The performance that I went to see was slightly marred by a bland audience, and those sitting in the front rows - though they were not called on to participate heavily - were too reserved for a burlesque cabaret act. However, it is a thoroughly engaging, fun show, which would be even better with a more vigorous audience. She certainly has a great deal of potential to be an extremely captivating cabaret performer.
THE audience are on their feet in the first number of Ivy Paige's latest romp - because they're ordered to stand and La Paige is not the sort of burlesque artist to brook disobedience.
A cross between Miss Whiplash and one of Martina Cole's East London gangland anti-heroines, Paige portrays herself as ruthless.
She's done a deal with the devil and slept her way to the top, and with keyboard accompaniment from Dexy's Midnight Runner Pete Saunders, she's ready to give details in a show that's raucous and roarin' and spares nobody's feelings as Paige chooses her targets for fork-tongued attack and frank ridicule.
And yet, amid the send-ups, put-downs, lurid tales and promises to bare her bottom - which she teasingly does - there's a rather, well, nice version of Madonna's Material Girl, which is taken at torch ballad pace.
The show runs out of steam - and steaminess - a bit towards the end when Paige's big tart-with-a-heart song becomes a vocal/keyboard battle - which the keyboard wins - and she resorts to inviting three blokes from the audience onstage to form one of these "what are we doing here?'" chorus lines that fill in a few minutes.
Overall, though, Kiss and Sell is good, anything but clean, late-night fun.
Comedy Reviewer -★★★★
The venue was a perfect size, large enough for many to attend but still had a lovely intimate feeling that is required for such a sensual show.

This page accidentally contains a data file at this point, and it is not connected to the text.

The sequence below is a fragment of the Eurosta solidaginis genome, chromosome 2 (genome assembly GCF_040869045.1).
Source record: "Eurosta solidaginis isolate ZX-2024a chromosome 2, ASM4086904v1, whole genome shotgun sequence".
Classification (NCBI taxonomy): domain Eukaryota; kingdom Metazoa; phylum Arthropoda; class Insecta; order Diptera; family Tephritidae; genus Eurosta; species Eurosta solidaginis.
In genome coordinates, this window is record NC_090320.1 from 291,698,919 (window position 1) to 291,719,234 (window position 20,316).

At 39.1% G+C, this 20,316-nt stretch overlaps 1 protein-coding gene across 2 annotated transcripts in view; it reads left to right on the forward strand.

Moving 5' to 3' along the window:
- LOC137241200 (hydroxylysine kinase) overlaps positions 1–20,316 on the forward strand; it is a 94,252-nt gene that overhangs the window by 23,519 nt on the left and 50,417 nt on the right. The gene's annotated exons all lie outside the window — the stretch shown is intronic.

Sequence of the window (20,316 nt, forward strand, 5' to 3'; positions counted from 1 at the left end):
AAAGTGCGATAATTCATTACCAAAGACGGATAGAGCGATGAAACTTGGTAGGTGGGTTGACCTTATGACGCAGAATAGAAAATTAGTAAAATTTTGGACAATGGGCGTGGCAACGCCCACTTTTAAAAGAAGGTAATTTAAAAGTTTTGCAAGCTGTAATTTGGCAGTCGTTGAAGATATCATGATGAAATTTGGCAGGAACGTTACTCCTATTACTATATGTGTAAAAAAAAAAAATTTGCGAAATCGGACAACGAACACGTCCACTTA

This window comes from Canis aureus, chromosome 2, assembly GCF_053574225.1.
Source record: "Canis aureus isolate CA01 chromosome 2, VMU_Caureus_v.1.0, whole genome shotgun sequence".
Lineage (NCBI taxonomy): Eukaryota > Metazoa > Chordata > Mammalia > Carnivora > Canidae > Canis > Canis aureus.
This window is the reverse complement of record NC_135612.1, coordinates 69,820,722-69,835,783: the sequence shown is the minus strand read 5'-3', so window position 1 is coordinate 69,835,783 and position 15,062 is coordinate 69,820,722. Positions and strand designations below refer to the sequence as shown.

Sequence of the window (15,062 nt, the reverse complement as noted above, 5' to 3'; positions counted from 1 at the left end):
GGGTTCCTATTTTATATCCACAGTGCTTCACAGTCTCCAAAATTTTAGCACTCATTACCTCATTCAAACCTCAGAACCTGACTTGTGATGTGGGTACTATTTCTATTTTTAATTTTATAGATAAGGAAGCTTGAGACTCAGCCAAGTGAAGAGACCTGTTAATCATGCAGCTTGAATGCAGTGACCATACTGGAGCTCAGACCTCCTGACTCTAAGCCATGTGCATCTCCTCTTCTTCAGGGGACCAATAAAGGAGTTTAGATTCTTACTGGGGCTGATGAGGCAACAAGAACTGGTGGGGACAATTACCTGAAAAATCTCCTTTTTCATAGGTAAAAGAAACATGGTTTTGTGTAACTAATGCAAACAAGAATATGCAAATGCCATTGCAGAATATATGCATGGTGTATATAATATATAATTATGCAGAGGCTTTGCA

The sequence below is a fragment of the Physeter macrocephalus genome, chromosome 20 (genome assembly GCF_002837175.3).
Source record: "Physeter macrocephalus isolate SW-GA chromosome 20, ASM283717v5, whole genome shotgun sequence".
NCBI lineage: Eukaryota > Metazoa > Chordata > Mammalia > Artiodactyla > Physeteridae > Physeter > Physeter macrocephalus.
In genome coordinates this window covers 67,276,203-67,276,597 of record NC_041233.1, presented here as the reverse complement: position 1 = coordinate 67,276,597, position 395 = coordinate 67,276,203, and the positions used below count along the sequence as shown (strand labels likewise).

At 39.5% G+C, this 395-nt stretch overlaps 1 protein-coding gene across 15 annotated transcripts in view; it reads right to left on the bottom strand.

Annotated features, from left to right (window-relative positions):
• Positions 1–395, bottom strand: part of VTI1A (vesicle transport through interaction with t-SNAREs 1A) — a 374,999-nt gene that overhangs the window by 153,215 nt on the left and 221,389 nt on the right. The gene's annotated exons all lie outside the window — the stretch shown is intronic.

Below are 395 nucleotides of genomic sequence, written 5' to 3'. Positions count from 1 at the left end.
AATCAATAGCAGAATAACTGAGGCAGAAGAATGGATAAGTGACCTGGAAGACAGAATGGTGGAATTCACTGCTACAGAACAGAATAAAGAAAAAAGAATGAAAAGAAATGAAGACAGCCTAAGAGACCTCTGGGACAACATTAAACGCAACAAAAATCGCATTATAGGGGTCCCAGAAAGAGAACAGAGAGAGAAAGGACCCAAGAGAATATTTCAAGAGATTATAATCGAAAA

The lights dimmed as thick smoke filled the air; the atmosphere was set as Ivy Paige was welcomed to the stage. Full of self-confidence, Ivy began to banter with the crowd and not just the front row either; nobody was safe as she glanced around the room. A welcome song soon had everyone at ease and the atmosphere changed as the audience began to relax. I'd actually say it had changed so much that people were now willing for Ivy's full attention. She was soon wooing us with her amusing tales and more fantastic songs. The wide-eyed crowd looked mesmerised. It’s no exaggeration when I say "like a child on Christmas day", not just myself, I hasten to add. Ivy is even more than a pretty face, she has one powerful voice and certainly doesn’t hold back when powering through her saucy numbers. She is in complete control of her audience from start to finish. Ivy may only be a character, but from watching this performance it is hard to tell. She's not just about image, she has also got an affinity for money; "less kiss and tell, more kiss and sell". You get the feeling that nobody could tame this wild child, though many would like to try... I'm sure. If Dita Von Teese drinks champagne, then Ivy Paige drinks Vodka Red Bull. Great performances from Paige and wonderful work from the excellent Pete Saunders on Piano. A nice little show that I refuse to review as just comedy, this is Cabaret and as that it deserves Comedy Reviewer- ★★★★